In response to God’s help and in recognition that God is the one who secured the victory, Samuel sets up a memorial to be a witness for the people. Earlier Israel had matched up against the Philistines and failed, but with God’s help they succeed. Samuel wants the people to remember this so he erected a stone to serve as the memorial and named it Ebenezer, meaning ‘stone of help.’

There’s a song that recounts this story from 1 Samuel and mentions this Ebenezer, but this detail has been lost in more recent rewritings. The song is “Come, Thou Fount of Every Blessing.” Our hymnal at church uses the 1973 rewrite in which the second stanza goes like this:

Hither to thy love has blessed me
Thou has brought me to this place
And I know thy hand will bring me
Safely home by thy good grace

These lyrics replace in other modern hymnals the lyrics:

Here I raise my Ebenezer;
Hither by Thy help I’m come;
And I hope, by Thy good pleasure,
Safely to arrive at home.

I can see why someone would rewrite lyrics that might carry no significance if no one knows what Ebenezer is. But that can be a challenge to teach others or inform ourselves of these Bible stories that inspired the hymn writers and shaped their words. When we sing this popular hymn let the words remind us of this story from 1 Samuel, a story of our complete dependence on God’s help and of the way we should memorialize the wonderful help he gives to us.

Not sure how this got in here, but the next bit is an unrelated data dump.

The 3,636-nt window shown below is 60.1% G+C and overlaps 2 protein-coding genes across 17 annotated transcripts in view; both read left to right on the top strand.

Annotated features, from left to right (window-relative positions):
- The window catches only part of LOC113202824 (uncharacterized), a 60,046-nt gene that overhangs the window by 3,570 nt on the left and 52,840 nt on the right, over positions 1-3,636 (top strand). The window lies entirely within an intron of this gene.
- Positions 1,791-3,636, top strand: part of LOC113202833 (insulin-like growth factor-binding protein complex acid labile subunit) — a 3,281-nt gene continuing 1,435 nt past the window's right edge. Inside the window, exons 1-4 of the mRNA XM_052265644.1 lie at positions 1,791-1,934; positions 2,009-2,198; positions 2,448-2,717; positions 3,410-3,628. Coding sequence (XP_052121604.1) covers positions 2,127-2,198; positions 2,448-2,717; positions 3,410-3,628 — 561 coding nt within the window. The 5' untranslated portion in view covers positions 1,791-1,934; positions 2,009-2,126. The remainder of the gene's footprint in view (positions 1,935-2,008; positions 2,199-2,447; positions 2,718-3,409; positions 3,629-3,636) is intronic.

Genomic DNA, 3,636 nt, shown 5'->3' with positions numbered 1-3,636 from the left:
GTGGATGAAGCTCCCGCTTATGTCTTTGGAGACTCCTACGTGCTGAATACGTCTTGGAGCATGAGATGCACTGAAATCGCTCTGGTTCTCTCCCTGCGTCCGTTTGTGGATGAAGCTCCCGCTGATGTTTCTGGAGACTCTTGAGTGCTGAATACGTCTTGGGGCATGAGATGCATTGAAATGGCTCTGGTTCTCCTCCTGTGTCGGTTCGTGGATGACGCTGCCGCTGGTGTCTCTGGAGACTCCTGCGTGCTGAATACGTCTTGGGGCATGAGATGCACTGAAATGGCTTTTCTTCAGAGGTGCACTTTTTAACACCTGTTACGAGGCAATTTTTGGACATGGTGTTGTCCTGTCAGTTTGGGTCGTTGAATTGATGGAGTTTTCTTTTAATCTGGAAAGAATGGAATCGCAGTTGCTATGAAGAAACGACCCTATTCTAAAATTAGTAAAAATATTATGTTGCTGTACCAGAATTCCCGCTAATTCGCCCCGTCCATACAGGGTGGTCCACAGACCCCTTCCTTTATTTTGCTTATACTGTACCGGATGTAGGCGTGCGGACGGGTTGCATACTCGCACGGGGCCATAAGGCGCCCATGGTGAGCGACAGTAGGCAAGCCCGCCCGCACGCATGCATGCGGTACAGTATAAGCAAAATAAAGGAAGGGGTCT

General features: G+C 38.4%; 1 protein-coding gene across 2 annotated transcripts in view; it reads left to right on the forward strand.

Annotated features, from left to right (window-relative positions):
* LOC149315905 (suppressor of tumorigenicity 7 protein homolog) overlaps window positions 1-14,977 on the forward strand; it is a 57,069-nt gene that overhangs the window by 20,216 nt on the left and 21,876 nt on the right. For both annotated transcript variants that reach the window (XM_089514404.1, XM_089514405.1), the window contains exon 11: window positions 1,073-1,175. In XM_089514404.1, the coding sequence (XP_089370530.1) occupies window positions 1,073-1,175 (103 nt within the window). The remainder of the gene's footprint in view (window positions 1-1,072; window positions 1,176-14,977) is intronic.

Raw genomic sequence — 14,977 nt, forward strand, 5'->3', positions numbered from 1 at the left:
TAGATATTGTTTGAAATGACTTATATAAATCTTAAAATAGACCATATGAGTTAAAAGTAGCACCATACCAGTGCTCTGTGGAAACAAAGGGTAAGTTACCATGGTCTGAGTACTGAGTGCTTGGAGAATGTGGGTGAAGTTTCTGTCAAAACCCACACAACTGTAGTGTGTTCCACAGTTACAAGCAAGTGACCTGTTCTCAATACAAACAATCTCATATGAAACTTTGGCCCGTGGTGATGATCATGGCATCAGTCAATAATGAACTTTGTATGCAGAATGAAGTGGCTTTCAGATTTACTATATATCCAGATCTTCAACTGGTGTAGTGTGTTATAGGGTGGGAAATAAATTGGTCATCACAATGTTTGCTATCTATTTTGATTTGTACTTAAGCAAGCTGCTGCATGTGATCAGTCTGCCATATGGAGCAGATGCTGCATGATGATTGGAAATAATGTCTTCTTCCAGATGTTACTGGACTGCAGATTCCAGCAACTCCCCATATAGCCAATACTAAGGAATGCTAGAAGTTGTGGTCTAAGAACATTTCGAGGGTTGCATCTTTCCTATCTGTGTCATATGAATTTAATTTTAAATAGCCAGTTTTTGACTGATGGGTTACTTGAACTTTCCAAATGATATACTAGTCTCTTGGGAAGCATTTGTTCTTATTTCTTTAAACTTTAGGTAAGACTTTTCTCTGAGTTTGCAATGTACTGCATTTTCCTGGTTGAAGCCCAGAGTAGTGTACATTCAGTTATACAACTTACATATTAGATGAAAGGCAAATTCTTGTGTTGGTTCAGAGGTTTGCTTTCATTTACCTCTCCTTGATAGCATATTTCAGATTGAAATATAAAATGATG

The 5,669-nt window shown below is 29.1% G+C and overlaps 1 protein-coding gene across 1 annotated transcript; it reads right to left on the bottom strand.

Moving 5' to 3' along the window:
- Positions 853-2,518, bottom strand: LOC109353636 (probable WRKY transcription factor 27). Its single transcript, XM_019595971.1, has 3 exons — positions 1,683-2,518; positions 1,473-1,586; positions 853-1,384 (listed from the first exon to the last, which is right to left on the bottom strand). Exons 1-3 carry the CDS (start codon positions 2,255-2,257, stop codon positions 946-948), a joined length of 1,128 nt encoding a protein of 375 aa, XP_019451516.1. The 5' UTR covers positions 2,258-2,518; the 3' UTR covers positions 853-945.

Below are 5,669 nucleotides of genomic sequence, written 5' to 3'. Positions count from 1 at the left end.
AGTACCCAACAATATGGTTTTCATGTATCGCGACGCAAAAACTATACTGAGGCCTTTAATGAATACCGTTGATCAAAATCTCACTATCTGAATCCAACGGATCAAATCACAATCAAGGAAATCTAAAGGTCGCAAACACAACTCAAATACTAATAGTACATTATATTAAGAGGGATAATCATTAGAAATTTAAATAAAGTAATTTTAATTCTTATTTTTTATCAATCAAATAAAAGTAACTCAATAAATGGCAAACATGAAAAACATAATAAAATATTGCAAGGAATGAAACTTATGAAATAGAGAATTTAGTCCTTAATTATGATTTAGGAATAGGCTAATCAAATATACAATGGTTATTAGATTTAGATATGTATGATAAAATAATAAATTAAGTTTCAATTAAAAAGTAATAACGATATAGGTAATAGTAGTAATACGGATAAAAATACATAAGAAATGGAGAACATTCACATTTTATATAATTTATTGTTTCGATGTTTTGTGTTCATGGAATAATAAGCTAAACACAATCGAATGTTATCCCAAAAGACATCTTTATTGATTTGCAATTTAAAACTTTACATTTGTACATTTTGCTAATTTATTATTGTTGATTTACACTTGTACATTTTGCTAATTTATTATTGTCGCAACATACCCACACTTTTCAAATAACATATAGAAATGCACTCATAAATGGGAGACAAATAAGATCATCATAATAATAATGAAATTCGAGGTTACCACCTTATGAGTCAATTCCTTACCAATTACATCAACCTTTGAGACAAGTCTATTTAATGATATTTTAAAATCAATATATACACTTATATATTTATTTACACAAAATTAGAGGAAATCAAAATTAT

A Song for Psalm 51

On Sunday I invited everyone who is not reading along with Year in the Bible to read one thing this week, Psalm 51. It’s thought to be a psalm written by David after Nathan the prophet came to him, rebuking him for the sin he committed with Bathsheba (2 Samuel 12).

It is a psalm of repentance and reliance on God, and it is one of my favorites. A band called Indelible Grace plays an amazing version of a song based off this psalm that balances a plaintive, yet hopeful tone. I think this is fitting given the context and the depth of pain and brokenness we see in these words. There is a desperate longing to be reconciled with God. But there is still hope because of the work of God and the assurance we have that he will forgive. Check out the song at this link, and let me know what you think:

Indelible Grace, ‘God, Be Merciful To Me (Psalm 51)’

Take to the World

Yesterday’s post about being sent brought to mind the song, Take to the World, by Derek Webb. I commend to you his whole album, but read these lyrics and listen to the song. It does a good job of describing our being sent.

Go in peace to love and to serve
And let your ears ring long with what you have heard
And may the bread on your tongue leave a trail of crumbs
To lead the hungry back to the place that you are from

And take to the world this love hope and faith
Take to the world this rare relentless grace
And like the three in one
Know you must become what you want to save
‘Cause that’s still the way
He takes to the world

Go and go far take light deep in the dark
Believe what’s true use it as all, even you
May the bread on your tongue leave a trail of crumbs
To lead the hungry back to the place you are from

See What a Morning

This is a few hours early, so maybe just wait until morning to watch this. I think this song captures a great tone of triumph and joy, which should characterize Easter Sunday.